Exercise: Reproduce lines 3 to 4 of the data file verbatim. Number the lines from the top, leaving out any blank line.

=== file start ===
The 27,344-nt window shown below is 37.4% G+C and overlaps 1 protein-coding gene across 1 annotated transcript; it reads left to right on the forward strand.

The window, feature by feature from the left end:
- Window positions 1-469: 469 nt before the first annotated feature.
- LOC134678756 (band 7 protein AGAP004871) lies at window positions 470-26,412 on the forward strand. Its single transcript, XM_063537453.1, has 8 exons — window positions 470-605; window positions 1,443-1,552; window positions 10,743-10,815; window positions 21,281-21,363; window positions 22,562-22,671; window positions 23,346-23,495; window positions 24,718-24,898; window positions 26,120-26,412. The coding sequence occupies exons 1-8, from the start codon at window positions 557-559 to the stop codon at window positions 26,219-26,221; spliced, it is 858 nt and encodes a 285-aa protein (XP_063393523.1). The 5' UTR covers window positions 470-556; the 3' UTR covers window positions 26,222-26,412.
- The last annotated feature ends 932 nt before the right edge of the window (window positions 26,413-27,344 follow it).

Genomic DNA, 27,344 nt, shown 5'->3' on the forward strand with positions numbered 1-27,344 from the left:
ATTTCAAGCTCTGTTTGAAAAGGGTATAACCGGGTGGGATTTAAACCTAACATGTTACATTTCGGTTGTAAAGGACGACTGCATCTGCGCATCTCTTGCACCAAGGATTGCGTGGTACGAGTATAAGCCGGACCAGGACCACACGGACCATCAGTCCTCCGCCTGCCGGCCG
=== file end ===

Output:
- Window positions 1-469: 469 nt before the first annotated feature.
- LOC134678756 (band 7 protein AGAP004871) lies at window positions 470-26,412 on the forward strand. Its single transcript, XM_063537453.1, has 8 exons — window positions 470-605; window positions 1,443-1,552; window positions 10,743-10,815; window positions 21,281-21,363; window positions 22,562-22,671; window positions 23,346-23,495; window positions 24,718-24,898; window positions 26,120-26,412. The coding sequence occupies exons 1-8, from the start codon at window positions 557-559 to the stop codon at window positions 26,219-26,221; spliced, it is 858 nt and encodes a 285-aa protein (XP_063393523.1). The 5' UTR covers window positions 470-556; the 3' UTR covers window positions 26,222-26,412.